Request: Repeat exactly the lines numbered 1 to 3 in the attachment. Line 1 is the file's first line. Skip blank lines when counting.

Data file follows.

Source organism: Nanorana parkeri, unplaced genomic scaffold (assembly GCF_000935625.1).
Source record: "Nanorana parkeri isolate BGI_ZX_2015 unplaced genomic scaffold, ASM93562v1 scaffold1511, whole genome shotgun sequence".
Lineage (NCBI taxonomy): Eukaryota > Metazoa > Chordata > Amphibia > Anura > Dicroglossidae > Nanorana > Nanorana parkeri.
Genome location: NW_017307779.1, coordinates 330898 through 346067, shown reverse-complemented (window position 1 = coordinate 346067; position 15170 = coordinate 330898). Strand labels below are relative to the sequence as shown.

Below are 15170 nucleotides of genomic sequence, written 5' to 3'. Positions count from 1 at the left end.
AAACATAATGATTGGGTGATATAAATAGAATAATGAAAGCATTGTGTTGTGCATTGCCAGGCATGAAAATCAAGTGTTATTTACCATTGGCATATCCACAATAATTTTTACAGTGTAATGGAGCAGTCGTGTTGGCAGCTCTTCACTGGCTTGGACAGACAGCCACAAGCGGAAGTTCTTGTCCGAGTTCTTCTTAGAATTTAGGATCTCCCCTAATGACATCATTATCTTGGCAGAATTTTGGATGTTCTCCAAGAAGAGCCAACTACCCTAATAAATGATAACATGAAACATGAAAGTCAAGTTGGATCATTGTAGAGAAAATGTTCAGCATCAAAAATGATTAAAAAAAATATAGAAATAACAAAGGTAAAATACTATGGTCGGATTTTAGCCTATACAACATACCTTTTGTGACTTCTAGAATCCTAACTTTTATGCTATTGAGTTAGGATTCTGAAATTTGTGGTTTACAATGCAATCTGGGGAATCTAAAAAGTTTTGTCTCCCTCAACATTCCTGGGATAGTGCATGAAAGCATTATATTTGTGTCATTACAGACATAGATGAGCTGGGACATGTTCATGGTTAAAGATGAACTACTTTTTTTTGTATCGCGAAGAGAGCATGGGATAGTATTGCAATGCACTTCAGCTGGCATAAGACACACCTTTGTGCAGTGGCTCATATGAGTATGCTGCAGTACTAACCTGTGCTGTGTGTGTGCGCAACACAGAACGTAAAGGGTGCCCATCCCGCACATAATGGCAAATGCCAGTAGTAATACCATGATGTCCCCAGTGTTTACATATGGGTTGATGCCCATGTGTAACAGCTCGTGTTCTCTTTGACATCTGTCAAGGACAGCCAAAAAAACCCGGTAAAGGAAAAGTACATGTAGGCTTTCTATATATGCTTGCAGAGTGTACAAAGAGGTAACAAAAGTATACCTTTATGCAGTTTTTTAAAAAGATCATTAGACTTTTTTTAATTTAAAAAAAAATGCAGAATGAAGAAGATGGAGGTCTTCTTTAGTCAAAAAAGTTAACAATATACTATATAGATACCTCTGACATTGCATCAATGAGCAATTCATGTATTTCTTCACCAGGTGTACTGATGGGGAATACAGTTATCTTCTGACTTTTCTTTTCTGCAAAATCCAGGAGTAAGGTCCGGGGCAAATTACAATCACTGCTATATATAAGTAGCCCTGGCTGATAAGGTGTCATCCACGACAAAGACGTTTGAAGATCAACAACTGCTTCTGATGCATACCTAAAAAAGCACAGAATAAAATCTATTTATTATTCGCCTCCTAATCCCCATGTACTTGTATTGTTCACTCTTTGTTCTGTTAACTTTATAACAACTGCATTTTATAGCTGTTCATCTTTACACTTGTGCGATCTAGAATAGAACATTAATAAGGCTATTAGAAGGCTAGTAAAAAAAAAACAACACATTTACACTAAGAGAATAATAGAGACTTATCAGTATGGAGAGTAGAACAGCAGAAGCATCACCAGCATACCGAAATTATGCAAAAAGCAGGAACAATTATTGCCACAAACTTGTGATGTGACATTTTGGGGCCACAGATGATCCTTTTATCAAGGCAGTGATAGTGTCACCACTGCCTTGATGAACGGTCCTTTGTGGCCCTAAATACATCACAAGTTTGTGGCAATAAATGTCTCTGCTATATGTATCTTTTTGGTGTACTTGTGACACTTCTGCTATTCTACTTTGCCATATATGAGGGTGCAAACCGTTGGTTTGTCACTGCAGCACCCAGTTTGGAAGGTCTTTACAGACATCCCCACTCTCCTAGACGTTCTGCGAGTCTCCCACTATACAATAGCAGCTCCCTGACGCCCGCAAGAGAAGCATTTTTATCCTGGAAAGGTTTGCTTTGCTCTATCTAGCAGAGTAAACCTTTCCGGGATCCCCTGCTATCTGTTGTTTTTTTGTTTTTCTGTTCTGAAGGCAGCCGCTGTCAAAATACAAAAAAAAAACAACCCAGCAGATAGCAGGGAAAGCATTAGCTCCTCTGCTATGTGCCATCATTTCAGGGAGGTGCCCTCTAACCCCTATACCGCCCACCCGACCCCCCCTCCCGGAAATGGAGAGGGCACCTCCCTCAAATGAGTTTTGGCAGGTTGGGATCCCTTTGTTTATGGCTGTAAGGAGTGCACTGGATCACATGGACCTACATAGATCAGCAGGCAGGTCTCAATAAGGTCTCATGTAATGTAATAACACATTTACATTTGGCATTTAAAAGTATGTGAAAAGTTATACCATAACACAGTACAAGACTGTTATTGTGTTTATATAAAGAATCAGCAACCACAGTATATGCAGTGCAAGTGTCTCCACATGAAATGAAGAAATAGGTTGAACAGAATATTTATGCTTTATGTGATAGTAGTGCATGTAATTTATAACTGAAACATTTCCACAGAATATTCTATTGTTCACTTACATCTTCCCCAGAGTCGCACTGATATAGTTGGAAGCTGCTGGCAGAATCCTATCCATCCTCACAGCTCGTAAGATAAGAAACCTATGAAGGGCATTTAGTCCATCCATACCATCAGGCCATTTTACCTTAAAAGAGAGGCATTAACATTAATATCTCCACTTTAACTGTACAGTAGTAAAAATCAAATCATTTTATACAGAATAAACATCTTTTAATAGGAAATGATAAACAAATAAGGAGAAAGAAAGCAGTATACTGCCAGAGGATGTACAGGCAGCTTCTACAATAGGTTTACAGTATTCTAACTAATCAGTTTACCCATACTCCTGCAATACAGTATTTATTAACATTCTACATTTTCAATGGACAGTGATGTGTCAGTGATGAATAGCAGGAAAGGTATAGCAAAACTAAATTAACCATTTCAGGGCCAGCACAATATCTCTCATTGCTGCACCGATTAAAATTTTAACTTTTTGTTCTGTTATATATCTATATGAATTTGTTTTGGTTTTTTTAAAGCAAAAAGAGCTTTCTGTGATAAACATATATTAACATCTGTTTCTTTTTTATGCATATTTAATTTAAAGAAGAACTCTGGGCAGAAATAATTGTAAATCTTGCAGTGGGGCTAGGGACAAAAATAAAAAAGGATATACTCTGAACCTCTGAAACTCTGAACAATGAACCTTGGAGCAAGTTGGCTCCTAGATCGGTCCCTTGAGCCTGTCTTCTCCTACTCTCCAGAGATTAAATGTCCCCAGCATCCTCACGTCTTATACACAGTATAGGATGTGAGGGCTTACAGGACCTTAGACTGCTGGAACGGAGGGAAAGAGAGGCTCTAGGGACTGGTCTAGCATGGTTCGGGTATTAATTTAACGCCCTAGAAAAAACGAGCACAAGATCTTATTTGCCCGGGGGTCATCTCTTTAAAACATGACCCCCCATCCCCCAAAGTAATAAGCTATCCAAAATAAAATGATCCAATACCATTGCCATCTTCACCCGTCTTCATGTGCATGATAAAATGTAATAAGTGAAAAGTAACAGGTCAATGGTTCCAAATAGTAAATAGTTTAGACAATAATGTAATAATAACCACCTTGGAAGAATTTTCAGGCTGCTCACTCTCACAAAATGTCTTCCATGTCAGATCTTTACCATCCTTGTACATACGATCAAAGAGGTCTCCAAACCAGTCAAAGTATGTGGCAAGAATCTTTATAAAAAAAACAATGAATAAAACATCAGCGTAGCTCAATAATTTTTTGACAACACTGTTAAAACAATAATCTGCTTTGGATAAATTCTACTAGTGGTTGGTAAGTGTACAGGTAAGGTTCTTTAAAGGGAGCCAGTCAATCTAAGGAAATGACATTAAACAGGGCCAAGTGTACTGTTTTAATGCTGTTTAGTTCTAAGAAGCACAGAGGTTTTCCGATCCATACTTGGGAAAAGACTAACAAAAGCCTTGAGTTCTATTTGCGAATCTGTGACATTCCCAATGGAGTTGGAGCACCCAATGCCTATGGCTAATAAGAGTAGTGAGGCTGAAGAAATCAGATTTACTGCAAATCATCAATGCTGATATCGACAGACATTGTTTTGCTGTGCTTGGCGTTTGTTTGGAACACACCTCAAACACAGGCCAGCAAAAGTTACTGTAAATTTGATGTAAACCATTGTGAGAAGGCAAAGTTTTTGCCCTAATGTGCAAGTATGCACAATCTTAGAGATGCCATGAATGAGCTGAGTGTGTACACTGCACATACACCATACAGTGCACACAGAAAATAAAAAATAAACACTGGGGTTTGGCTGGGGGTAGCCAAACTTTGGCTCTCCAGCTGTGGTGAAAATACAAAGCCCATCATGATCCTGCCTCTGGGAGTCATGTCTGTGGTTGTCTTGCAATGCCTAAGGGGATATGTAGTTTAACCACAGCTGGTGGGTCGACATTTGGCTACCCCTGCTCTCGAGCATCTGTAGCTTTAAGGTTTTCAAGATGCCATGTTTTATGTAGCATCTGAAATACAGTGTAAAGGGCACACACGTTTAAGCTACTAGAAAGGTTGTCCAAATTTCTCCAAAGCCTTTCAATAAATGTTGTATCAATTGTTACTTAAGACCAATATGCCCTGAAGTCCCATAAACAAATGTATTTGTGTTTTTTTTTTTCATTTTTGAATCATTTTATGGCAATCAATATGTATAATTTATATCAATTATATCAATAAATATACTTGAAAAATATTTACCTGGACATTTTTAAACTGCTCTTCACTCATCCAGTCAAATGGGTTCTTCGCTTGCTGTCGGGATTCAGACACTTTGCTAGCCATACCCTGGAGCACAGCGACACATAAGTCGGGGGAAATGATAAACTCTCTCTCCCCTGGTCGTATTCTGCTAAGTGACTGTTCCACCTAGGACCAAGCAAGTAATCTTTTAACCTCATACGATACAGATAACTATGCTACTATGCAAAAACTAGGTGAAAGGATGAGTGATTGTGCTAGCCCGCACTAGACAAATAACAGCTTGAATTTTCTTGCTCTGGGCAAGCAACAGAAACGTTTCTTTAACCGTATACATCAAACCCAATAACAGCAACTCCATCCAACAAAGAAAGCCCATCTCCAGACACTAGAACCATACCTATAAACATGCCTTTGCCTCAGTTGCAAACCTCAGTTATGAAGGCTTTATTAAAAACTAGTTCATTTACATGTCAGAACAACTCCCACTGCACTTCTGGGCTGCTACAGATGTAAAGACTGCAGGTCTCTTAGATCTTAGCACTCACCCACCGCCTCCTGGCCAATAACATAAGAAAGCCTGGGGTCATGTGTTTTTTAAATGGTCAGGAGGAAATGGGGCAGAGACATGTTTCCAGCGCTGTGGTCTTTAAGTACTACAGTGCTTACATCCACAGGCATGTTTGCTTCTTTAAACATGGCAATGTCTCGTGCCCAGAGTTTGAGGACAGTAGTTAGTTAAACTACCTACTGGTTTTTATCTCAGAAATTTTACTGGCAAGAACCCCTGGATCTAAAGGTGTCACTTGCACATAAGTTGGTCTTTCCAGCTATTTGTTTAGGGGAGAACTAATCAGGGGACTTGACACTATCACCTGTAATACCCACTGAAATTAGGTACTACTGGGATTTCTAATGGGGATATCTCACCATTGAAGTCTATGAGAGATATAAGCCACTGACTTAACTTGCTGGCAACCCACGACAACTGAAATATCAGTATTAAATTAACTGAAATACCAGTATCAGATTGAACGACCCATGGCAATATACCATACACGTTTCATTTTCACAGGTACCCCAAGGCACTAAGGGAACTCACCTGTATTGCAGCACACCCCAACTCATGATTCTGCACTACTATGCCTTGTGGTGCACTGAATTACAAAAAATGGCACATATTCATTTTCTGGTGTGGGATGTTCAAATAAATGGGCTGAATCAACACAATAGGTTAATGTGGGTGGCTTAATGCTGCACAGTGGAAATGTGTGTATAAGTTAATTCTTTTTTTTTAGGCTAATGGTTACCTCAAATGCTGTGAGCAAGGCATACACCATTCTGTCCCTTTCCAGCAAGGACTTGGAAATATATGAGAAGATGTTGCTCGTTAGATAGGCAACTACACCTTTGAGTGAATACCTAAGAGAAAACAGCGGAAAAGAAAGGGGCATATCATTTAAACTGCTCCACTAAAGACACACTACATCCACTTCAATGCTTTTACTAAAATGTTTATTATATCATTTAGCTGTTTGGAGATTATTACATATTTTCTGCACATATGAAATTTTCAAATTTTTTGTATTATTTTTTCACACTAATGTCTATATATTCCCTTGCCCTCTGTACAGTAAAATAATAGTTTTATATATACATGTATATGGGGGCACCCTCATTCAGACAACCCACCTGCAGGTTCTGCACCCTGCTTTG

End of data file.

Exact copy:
Source organism: Nanorana parkeri, unplaced genomic scaffold (assembly GCF_000935625.1).
Source record: "Nanorana parkeri isolate BGI_ZX_2015 unplaced genomic scaffold, ASM93562v1 scaffold1511, whole genome shotgun sequence".
Lineage (NCBI taxonomy): Eukaryota > Metazoa > Chordata > Amphibia > Anura > Dicroglossidae > Nanorana > Nanorana parkeri.